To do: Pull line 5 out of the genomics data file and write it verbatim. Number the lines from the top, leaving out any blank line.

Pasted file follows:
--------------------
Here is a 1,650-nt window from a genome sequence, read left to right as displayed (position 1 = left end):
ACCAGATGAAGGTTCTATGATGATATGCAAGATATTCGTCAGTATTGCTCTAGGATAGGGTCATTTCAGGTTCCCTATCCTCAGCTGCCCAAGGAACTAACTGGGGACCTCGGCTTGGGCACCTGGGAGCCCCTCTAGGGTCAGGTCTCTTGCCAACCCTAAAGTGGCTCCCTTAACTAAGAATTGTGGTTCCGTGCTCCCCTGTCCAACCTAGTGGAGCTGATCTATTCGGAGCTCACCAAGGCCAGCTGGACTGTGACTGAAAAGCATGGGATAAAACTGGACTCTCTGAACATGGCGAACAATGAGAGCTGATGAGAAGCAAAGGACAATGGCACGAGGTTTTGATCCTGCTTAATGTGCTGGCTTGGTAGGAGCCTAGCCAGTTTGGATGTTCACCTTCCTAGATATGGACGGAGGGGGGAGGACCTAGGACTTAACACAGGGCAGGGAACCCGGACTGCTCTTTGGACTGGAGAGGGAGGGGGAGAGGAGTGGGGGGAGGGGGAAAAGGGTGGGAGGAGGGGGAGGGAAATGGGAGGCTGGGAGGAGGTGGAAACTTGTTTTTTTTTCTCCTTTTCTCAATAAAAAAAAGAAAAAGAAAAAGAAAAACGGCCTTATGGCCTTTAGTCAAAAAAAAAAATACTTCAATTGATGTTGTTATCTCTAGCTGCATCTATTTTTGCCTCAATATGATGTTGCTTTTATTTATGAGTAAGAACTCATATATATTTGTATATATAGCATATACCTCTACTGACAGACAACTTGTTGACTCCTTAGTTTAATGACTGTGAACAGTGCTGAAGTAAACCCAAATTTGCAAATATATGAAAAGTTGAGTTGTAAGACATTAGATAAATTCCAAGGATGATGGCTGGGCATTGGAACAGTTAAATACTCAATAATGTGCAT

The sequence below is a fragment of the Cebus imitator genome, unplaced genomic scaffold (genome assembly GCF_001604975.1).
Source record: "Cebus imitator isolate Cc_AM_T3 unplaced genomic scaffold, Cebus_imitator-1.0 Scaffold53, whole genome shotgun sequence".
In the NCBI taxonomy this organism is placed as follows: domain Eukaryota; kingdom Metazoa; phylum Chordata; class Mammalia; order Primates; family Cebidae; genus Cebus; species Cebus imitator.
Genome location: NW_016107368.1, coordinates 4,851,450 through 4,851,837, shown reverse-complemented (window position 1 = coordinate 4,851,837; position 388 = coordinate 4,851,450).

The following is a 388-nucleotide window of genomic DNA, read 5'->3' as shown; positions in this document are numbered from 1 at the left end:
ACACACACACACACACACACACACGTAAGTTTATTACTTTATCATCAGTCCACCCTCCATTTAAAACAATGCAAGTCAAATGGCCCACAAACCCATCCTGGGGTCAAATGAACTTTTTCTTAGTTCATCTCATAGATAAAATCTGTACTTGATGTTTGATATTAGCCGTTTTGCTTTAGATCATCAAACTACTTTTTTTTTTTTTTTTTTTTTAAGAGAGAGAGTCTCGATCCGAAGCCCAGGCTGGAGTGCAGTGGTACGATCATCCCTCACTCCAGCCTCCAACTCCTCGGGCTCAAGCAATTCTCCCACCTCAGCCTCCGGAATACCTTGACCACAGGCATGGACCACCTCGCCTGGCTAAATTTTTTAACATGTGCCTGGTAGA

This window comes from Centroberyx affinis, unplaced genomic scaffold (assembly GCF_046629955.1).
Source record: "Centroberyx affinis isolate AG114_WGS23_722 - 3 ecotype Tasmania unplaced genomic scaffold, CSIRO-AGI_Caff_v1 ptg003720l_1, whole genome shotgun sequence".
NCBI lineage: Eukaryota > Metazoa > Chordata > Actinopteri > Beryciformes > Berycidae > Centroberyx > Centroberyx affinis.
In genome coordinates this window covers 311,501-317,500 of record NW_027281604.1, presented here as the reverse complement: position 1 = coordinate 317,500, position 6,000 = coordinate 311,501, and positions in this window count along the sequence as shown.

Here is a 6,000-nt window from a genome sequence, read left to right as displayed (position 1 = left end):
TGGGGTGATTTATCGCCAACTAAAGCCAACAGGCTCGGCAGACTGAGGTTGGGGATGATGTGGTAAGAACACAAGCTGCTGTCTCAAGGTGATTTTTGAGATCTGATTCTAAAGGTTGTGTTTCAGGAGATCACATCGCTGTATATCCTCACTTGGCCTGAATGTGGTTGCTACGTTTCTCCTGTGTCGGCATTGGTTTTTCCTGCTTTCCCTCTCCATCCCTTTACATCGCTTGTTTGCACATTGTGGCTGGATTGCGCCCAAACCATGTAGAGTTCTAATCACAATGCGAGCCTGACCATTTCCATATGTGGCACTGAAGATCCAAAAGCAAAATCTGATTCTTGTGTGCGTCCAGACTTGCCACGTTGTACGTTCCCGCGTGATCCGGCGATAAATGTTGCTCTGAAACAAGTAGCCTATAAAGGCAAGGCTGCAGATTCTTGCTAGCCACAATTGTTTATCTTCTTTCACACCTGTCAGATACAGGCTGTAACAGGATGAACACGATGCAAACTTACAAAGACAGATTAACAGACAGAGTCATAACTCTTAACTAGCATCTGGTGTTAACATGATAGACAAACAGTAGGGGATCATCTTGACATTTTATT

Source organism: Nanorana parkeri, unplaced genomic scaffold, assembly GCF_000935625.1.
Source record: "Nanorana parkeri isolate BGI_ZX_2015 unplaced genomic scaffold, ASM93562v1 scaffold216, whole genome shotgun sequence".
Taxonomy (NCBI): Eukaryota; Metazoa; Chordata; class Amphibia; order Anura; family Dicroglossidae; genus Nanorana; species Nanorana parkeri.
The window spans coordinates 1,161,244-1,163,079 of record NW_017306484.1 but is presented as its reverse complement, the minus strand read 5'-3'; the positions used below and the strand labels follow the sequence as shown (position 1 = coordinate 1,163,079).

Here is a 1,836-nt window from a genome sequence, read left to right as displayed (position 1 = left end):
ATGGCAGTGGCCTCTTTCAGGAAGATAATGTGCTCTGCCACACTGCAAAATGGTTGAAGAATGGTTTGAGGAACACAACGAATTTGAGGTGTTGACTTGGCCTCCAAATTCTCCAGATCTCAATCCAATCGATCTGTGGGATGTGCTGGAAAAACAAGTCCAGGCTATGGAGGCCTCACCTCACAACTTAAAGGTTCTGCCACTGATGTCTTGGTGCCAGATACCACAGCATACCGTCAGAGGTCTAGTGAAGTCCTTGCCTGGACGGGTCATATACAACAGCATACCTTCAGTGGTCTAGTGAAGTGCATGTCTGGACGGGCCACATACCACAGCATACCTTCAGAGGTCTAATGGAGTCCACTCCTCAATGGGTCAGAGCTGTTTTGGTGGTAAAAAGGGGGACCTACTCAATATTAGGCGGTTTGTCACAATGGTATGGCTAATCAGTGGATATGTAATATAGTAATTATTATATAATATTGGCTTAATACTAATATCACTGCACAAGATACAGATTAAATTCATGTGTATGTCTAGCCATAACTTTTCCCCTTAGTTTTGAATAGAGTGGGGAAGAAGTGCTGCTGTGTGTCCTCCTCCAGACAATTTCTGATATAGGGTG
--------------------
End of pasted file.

In the NCBI taxonomy this organism is placed as follows: domain Eukaryota; kingdom Metazoa; phylum Chordata; class Mammalia; order Primates; family Cebidae; genus Cebus; species Cebus imitator.